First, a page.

Why does it have to be so flashy? : student perspectives on academic tasks
Citation:Dunham, N. (2015). Why does it have to be so flashy? : student perspectives on academic tasks. US-China Education Review, 5(5), pp.1-19.
Permanent link to Research Bank record:https://hdl.handle.net/10652/3205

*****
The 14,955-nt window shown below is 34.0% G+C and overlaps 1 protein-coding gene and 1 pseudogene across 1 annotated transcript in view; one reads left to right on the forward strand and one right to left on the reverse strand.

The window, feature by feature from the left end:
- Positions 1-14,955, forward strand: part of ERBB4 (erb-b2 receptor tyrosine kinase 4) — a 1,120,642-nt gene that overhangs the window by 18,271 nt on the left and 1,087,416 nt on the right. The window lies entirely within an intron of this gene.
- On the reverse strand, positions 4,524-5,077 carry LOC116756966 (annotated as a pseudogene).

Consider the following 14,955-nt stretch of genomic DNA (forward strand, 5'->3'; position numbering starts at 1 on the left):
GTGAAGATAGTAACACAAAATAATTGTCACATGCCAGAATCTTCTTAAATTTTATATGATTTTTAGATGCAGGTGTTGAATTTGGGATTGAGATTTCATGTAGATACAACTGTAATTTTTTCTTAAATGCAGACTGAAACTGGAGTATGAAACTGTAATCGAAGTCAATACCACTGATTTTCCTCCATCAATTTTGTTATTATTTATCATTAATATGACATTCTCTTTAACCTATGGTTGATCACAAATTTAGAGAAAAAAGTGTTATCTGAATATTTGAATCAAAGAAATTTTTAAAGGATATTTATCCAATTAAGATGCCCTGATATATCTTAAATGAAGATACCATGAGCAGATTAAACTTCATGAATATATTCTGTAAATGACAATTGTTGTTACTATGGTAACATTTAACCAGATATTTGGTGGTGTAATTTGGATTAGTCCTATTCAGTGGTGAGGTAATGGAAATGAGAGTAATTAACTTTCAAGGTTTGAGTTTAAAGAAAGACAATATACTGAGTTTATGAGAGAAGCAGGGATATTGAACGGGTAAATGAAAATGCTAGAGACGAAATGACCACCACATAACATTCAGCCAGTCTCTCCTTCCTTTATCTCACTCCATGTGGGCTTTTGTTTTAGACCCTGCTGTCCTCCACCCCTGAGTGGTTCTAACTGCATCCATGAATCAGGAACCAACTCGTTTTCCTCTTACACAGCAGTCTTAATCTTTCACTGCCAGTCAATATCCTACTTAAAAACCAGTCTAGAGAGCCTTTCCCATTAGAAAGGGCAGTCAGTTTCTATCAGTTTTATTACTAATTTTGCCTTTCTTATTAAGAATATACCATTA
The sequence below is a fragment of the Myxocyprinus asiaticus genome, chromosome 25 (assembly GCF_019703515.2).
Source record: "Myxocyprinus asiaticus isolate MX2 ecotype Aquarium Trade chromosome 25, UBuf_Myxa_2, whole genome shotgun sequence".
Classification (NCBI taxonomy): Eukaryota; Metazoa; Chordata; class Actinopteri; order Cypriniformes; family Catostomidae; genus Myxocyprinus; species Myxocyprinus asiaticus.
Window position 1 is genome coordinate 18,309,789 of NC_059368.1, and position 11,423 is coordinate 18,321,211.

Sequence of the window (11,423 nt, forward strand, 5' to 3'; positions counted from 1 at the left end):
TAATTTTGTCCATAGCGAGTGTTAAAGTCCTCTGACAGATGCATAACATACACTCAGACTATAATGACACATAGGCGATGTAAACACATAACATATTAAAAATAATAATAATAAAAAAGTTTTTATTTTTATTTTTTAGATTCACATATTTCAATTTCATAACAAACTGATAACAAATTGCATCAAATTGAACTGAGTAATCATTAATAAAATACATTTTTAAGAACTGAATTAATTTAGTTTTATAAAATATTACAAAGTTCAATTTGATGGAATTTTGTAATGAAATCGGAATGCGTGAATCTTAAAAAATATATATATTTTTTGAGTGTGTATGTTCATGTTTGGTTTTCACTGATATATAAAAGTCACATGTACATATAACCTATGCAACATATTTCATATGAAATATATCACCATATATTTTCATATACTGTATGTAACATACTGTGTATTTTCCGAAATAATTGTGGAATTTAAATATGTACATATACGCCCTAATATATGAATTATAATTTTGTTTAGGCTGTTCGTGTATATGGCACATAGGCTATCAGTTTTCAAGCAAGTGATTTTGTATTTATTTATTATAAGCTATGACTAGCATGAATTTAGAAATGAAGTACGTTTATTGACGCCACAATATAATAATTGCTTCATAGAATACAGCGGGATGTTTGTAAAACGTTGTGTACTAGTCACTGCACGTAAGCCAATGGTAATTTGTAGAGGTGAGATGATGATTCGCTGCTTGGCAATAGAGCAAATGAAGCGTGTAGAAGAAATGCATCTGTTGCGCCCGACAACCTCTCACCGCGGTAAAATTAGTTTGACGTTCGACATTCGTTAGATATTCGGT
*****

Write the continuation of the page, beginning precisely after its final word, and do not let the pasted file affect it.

Student academic identity represents the willingness and commitment to engage with academic ways of knowing, being and doing and as such in an important aspect of becoming academically literate. This paper reports on findings associated with student engagement with academic tasks in the undertaking of a field-based programme of early childhood initial teacher education in Aotearoa New Zealand. Data was collected from students, Teacher Educators and Associate Teachers using qualitative tools including open-ended questionnaires, group and individual interviews. Participation was gathered from four tertiary providers of field-based early childhood initial teacher education within Aotearoa New Zealand. Additional contextual data being sought from the wider early childhood community in which field- based study was situated. Interpretation of the findings indicates that student academic identity is influenced by the nature of academic tasks and the associated experiences of dissonance as students move from the comfort zone of everyday ways of being knowing, and doing to those required of the academe. Relevance of academic tasks with future professional practice was also identified as significant to student engagement. The research findings reveal that attention to academic tasks within wider programme curriculum design in field- based programmes is significant in supporting students achieving successful academic outcomes.